Séminaire LARIS - Lachlan J. Gunn
à 10h00 en salle du conseil à l'ISTIA
Le 12 janvier 2016
"Too good to be true : when Bayes turns abundant success into abject failure".
One measures and receives a positive result. One measures again, and again their suspicions are confirmed. Is it possible that this occurrence should in fact reduce our confidence? The dictum given in the title has existed for centuries, however in detection theory one normally chooses a threshold, below the test is negative, and above which it is positive.
Despite the intuitive simplicity of this approach, it neglects that there are often hidden states in which the system can be viewed as having failed. Including these low-probability states in the analysis can dramatically change the level of confidence provided by the combination of individual measurements.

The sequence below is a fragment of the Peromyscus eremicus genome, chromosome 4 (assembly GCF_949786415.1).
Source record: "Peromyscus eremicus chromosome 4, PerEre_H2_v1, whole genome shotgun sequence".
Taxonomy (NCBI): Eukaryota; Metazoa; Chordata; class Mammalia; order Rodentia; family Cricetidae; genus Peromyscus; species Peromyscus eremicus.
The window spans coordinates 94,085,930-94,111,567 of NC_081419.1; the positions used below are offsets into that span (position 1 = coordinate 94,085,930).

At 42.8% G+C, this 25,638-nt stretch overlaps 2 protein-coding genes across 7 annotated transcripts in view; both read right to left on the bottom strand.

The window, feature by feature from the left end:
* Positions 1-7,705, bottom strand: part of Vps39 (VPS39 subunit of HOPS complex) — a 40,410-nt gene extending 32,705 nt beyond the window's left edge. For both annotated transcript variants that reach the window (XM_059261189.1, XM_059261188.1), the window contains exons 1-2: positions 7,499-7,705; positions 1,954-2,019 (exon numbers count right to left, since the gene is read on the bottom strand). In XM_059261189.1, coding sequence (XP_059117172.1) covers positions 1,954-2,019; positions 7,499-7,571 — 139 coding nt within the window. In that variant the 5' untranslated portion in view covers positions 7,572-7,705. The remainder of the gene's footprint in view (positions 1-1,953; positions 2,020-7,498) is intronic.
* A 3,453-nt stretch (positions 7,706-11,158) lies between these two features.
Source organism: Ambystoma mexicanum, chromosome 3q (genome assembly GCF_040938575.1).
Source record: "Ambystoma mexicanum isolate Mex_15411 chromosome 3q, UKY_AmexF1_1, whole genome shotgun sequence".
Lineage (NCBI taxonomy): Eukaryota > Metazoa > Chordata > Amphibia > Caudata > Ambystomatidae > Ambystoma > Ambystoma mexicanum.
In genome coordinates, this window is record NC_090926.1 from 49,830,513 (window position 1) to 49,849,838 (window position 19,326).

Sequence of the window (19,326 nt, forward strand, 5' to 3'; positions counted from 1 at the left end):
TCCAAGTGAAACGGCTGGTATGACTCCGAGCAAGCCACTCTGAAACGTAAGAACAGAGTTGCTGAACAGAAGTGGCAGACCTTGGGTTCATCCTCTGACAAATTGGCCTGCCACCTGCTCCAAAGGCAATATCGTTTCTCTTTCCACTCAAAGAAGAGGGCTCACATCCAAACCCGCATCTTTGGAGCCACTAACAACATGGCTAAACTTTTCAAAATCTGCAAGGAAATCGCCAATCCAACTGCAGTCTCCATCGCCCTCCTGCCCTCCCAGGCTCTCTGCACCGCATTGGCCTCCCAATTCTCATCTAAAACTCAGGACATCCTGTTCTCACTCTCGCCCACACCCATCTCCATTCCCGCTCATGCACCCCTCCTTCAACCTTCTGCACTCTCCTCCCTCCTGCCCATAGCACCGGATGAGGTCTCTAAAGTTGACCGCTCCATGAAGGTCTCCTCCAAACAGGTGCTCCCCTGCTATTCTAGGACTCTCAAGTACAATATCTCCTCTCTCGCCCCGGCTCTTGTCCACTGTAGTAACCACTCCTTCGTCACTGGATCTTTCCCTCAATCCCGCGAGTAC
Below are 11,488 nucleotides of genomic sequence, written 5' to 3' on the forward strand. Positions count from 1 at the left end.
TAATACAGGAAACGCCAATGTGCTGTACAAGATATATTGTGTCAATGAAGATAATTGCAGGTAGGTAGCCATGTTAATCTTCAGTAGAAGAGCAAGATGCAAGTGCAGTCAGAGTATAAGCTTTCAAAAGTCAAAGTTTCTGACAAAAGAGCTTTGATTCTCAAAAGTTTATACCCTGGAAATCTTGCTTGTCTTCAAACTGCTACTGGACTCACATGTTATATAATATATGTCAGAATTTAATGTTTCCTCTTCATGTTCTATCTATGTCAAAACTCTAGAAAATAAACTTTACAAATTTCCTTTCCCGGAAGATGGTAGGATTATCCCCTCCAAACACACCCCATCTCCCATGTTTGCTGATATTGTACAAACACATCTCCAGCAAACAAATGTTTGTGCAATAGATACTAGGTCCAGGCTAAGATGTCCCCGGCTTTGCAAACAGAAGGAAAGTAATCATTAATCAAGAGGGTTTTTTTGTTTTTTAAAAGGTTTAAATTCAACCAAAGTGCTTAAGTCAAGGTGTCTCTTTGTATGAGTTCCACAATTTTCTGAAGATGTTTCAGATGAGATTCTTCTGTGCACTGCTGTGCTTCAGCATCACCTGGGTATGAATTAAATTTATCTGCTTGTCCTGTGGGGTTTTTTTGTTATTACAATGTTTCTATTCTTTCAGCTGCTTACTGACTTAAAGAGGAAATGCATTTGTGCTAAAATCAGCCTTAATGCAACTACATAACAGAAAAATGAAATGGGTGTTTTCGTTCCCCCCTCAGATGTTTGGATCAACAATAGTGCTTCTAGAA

We use Bayesian methods to analyse three problems of this type: the identification of the origin of an ancient Roman amphora, the search for criminals using identity parades, and the verification of primality
of large numbers for cryptograph, finding that high levels of confidence are more difficult to reach than is indicated by simple analyses.
Lachlan J. Gunn received his B. Eng. (Hons) and B. Ma. and Comp. Sc. (Pure) degrees from the University of Adelaide, Australia in 2012, receiving the 2012 J. Mazumdar Prize in Engineering and Mathematics, and four DSTO Scholarships in Radar Technology in the 2009–2012 period. In 2013 he was granted an Australian Postgraduate Award (APA), and is currently undertaking a Ph.D. under Derek Abbott and Andrew Allison. In 2014 he was awarded an Endeavour Research Fellowship by the Australian Government in order to undertake research into stochastic phenomena at the University of Angers, where is working within LARIS under François Chapeau-Blondeau, continuing a collaboration which has existed for many years between the University of Adelaide and the University of Angers.
His research interests include information-theoretic security and the use of stochastic signal processing for characterisation of nonlinear systems.